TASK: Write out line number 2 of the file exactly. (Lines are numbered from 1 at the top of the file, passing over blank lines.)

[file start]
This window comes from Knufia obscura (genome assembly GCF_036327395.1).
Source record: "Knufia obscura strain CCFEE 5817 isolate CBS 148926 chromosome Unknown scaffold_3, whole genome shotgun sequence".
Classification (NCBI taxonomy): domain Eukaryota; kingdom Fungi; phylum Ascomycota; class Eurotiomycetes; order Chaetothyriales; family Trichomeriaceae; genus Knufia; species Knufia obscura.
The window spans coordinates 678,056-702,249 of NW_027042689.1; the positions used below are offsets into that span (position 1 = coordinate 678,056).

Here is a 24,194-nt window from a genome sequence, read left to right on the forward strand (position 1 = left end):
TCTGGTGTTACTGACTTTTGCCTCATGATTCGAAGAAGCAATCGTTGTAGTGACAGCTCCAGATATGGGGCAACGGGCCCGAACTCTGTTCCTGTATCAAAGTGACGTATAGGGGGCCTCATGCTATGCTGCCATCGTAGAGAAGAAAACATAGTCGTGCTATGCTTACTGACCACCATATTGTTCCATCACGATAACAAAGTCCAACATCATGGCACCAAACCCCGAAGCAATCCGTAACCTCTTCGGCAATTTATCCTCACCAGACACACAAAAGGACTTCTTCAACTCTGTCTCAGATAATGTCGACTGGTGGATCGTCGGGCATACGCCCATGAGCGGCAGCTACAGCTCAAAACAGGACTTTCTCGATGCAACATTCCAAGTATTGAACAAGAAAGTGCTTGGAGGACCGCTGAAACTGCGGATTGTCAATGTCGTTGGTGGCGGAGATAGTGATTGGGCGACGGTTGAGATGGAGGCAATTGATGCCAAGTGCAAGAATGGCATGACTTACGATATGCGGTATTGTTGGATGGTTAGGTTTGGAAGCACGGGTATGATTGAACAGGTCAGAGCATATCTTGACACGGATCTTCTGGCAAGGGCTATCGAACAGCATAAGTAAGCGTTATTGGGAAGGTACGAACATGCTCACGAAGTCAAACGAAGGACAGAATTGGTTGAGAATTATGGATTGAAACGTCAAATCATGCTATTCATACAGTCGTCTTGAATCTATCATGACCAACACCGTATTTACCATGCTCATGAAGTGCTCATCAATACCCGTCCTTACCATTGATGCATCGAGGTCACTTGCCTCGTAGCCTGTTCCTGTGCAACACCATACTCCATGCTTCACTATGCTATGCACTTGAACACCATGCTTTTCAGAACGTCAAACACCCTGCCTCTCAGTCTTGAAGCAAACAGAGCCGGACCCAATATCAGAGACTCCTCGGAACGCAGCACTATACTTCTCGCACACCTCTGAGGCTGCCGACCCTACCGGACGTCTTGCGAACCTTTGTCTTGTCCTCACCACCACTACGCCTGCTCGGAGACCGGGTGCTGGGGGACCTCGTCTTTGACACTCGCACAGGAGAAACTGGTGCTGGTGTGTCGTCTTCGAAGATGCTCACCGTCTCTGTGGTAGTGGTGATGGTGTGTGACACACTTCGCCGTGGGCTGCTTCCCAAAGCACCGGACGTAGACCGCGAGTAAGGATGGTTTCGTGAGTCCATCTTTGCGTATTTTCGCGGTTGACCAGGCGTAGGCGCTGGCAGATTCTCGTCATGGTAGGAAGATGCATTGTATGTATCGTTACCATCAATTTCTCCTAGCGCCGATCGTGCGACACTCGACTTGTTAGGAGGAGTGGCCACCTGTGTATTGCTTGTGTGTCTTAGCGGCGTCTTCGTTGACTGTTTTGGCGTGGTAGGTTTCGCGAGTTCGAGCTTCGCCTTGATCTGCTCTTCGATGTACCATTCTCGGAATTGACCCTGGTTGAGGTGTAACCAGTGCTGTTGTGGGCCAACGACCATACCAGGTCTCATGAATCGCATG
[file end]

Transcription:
Source record: "Knufia obscura strain CCFEE 5817 isolate CBS 148926 chromosome Unknown scaffold_3, whole genome shotgun sequence".